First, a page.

investigative reporting

Recent Stories

Stories we’re not supposed to tell — last day at the Logan Symposium

“The Third Rail: Stories We’re Not Supposed to Tell,” was one of the last sessions of this year’s Logan Symposium, and it was a good one. The session’s panelists were journalist and author Peter Beinart, The City University of New York; Carl Deal and Tia Lessin, documentary filmmakers; Sara Ganim, CNN investigative reporter; and James Pomfret, Reuters. What they spoke about were stories that powerful forces didn’t want told. Beinart told how his critique of the American Jewish establishment’s unswerving support of Israel has met with strong resistance in that community, including members of his own family. Deal and Lessin spoke about a conflict that developed over public television support for their documentary, Citizen Koch, in which they believed that support was cut because of concern the documentary would offend the politically conservative billionaire Koch brothers, one of whom sat on the board of the public TV affiliate in New York. Continue Reading →

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Stories that start with a toothache … and suburban cops selling cocaine — day two at the Logan Investigative Reporting Symposium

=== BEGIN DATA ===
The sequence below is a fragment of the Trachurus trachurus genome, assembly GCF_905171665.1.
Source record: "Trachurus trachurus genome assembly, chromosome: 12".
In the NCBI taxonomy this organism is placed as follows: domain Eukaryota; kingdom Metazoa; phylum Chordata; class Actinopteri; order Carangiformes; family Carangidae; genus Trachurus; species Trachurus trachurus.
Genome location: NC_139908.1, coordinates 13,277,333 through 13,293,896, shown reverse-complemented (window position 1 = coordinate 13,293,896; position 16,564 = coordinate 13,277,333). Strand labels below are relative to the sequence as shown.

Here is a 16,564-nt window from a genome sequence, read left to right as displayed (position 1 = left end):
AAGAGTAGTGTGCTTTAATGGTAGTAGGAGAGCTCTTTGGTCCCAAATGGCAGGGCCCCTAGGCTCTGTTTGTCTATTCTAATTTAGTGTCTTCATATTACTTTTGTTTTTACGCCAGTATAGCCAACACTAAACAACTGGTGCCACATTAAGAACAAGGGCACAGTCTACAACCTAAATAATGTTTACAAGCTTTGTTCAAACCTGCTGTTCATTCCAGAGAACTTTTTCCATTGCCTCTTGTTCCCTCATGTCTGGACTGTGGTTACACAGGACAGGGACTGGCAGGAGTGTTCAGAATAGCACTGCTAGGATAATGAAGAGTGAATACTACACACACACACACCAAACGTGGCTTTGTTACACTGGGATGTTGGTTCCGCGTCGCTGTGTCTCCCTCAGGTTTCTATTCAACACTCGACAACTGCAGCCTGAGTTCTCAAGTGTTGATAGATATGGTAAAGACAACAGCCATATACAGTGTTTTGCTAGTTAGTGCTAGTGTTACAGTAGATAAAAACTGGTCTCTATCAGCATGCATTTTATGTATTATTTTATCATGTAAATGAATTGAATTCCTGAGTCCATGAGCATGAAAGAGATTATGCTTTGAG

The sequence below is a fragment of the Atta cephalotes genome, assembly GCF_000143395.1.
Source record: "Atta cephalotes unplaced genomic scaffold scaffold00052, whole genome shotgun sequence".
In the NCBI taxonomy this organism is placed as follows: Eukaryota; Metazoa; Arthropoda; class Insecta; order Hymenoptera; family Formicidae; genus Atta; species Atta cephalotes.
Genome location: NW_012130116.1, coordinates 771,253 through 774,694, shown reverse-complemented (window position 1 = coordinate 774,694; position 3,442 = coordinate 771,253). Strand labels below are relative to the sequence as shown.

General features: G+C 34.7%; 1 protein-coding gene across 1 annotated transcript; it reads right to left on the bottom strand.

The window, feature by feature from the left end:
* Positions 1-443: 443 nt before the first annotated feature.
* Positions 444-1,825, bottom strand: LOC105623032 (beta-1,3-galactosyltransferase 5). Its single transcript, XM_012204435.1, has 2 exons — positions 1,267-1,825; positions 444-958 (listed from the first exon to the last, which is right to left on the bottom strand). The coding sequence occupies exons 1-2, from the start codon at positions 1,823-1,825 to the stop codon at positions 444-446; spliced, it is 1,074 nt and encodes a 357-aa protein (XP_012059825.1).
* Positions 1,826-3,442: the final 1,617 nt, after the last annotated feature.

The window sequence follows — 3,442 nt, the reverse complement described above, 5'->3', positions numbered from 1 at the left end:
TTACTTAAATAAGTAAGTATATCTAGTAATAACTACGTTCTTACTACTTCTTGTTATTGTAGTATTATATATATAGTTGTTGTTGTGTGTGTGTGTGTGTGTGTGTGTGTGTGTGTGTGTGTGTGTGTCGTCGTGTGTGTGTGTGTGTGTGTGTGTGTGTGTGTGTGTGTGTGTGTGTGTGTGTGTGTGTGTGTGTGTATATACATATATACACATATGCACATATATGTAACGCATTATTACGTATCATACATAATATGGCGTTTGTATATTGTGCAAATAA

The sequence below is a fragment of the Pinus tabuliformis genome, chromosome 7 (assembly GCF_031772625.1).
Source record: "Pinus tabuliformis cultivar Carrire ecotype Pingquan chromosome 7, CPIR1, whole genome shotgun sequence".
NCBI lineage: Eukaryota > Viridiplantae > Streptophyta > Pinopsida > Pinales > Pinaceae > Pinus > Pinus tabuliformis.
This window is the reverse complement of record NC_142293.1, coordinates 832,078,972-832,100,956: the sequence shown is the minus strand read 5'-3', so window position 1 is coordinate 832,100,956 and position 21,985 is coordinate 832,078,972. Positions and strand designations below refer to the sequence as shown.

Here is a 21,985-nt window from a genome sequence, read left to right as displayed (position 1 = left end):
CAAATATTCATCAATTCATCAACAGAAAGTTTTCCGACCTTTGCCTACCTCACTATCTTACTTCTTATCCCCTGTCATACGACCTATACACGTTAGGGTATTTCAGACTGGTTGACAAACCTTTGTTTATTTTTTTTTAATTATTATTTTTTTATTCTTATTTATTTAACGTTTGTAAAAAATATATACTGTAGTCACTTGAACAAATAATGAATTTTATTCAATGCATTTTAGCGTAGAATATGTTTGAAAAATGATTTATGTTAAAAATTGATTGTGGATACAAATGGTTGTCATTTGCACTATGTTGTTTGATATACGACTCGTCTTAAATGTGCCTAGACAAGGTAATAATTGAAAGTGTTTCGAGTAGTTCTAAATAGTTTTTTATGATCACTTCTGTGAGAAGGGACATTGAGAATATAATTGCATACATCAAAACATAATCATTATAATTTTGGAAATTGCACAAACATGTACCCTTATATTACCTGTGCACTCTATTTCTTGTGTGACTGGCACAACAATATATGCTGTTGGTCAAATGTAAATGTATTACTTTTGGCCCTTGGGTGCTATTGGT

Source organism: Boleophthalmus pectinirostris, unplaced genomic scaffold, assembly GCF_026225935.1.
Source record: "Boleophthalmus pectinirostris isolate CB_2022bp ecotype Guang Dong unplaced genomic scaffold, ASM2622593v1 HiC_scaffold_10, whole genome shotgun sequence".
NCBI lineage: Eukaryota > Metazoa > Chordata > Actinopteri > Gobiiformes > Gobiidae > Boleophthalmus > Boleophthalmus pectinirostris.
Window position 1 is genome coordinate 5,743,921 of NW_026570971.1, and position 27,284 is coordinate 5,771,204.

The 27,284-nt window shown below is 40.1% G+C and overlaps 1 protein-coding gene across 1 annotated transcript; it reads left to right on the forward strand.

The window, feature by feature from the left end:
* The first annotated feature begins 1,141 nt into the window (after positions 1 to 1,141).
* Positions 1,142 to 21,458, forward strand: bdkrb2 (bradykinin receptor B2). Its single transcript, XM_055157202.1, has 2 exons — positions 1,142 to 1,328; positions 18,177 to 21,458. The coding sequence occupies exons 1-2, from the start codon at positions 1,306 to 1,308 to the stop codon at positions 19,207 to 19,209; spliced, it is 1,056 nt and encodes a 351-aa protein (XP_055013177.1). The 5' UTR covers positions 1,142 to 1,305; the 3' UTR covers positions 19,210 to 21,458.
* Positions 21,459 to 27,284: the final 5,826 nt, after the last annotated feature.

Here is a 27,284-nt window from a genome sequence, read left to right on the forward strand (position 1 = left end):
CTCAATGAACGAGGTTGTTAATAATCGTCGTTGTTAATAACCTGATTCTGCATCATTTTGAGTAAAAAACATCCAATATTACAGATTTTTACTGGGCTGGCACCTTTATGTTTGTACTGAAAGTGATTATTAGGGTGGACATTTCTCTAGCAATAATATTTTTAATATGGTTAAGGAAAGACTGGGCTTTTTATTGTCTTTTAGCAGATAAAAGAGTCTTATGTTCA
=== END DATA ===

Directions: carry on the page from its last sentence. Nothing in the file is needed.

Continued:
Every year the Logan Symposium begins with a session called “How the sausage is made.” That’s a phrase that reporters and political observers usually use to describe how legislators make laws — it’s not always meant as a compliment. In this case, it’s applied to investigative journalism. As documentary producer Lowell Bergman said when introducing the morning’s panelists, we were going to hear “what actually goes into the making of these stories.”

The first presenter was Megan O’Matz, an investigative reporter at the Sun-Sentinel. She and fellow reporter John Maines spent six months looking into records about Sunrise, Florida’s undercover narcotics unit. Pretty soon after they started the investigation, O’Matz said she knew she had a good story. Continue Reading →

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New study on non-profit news organizations: They’re healthy, but face big challenges

The Pew Research Center has been following the growing non-profit journalism world for several years, charting the progress of groups — including the Maine Center for Public Interest Reporting — that were founded to fill the gap in reporting caused by staff cutbacks at traditional news outlets. The nonprofit news sector “is showing some signs of economic health, and most leaders of those outlets express optimism about the future,” conclude the authors of the latest study released this month by Pew.  “But many of these organizations also face substantial challenges to their long-term financial well-being.” For those readers who care about the future of the news industry — and the vital role journalism plays in our democracy — you can read the report here. Continue Reading →

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